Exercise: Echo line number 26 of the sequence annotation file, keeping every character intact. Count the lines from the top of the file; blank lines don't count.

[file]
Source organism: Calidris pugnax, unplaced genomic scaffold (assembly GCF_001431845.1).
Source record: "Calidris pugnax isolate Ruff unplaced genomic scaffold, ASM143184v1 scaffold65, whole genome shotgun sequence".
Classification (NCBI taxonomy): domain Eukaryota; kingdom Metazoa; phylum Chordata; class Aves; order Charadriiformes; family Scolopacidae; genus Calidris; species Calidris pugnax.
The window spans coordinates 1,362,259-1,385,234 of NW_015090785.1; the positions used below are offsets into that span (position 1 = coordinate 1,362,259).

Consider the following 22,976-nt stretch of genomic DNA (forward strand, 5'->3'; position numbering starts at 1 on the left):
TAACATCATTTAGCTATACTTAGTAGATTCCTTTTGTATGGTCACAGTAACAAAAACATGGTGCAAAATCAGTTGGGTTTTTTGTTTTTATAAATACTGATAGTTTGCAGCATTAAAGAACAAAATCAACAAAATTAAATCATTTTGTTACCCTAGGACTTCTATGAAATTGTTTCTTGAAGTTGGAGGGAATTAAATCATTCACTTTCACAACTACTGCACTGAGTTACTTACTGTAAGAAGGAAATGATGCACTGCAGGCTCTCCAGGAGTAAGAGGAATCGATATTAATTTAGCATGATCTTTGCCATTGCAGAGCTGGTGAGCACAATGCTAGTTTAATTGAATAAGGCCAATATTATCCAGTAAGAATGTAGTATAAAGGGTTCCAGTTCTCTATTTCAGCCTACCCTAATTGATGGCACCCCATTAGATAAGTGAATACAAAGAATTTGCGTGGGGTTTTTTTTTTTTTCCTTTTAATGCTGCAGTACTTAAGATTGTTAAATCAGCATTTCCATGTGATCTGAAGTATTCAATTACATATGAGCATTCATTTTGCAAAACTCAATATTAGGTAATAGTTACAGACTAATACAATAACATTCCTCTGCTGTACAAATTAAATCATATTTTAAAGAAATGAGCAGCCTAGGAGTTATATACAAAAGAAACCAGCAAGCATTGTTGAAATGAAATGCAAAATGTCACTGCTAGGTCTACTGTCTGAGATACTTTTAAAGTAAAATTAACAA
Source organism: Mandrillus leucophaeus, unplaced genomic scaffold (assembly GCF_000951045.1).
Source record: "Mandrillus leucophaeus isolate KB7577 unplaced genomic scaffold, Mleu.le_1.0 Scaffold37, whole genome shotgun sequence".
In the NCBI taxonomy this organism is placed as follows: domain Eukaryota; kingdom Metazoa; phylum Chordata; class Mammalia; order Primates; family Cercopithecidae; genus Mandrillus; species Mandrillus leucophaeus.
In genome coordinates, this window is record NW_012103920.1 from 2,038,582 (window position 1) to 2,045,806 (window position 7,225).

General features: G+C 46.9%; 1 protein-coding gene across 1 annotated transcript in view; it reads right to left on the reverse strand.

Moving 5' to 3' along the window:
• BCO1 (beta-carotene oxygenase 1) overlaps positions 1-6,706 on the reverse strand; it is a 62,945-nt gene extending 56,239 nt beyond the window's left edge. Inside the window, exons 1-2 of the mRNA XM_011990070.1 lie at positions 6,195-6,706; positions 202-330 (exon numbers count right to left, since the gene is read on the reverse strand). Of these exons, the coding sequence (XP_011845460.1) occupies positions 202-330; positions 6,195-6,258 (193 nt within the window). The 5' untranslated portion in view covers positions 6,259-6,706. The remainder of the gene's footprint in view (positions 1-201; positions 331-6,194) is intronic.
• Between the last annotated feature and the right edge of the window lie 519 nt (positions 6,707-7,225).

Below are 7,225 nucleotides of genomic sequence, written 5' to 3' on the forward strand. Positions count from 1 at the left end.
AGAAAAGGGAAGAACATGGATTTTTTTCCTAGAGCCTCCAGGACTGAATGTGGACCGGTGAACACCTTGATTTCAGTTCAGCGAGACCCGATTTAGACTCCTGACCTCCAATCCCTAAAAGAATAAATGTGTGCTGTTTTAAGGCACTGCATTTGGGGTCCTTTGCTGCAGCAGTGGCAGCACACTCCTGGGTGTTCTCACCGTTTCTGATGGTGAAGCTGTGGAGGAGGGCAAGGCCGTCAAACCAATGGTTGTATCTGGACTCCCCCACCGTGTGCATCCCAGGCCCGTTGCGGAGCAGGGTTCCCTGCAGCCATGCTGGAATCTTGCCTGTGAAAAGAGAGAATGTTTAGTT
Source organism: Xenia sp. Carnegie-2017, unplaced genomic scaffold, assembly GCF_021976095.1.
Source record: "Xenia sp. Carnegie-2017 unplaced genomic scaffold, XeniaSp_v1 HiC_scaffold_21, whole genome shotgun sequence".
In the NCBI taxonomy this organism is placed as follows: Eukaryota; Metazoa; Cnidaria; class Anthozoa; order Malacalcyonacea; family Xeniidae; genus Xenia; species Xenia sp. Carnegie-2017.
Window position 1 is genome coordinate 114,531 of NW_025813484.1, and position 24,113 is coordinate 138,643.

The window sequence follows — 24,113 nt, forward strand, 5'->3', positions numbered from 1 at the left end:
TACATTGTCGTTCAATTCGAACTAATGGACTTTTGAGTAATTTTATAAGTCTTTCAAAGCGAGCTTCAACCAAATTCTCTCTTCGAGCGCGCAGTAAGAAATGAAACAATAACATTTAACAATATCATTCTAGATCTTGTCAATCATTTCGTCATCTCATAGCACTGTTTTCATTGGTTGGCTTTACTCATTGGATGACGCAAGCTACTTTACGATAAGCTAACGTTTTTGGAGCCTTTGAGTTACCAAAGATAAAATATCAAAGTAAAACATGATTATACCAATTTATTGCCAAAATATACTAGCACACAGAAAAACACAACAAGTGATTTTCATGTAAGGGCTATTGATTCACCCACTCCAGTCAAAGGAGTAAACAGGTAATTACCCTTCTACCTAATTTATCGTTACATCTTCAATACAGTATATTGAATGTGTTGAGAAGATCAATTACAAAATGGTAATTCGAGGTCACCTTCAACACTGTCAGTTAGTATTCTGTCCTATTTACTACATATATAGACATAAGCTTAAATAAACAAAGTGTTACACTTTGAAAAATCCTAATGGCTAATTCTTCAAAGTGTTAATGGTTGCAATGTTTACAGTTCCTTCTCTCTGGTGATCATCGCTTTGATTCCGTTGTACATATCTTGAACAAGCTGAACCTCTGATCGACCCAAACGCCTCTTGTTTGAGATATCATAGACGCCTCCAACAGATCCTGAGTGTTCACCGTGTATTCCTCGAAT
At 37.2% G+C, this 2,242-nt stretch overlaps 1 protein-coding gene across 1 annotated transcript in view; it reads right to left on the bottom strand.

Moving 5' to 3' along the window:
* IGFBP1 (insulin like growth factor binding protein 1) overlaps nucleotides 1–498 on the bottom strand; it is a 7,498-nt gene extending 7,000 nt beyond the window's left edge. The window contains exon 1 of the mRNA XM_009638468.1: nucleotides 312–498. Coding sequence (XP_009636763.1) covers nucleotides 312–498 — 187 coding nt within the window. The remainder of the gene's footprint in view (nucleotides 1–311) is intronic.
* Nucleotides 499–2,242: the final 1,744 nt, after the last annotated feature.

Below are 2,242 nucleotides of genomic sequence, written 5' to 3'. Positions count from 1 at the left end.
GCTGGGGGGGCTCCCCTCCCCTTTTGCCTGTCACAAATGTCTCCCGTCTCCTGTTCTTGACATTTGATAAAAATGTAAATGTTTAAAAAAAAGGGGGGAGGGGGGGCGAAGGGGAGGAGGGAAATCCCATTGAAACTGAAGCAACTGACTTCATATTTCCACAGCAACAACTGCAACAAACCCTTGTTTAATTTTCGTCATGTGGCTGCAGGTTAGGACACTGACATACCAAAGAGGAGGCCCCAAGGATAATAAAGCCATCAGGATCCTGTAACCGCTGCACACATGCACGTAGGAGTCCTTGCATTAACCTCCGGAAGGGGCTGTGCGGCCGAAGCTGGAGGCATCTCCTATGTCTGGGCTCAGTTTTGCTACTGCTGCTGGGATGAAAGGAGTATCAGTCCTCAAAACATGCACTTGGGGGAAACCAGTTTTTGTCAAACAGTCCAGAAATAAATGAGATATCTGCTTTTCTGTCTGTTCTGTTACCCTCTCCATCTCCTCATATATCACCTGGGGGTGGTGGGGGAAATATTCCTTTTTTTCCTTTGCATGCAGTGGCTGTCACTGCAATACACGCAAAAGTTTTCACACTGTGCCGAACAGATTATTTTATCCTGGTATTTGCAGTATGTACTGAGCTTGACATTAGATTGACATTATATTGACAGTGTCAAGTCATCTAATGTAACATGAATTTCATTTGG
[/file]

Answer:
* Nucleotides 499–2,242: the final 1,744 nt, after the last annotated feature.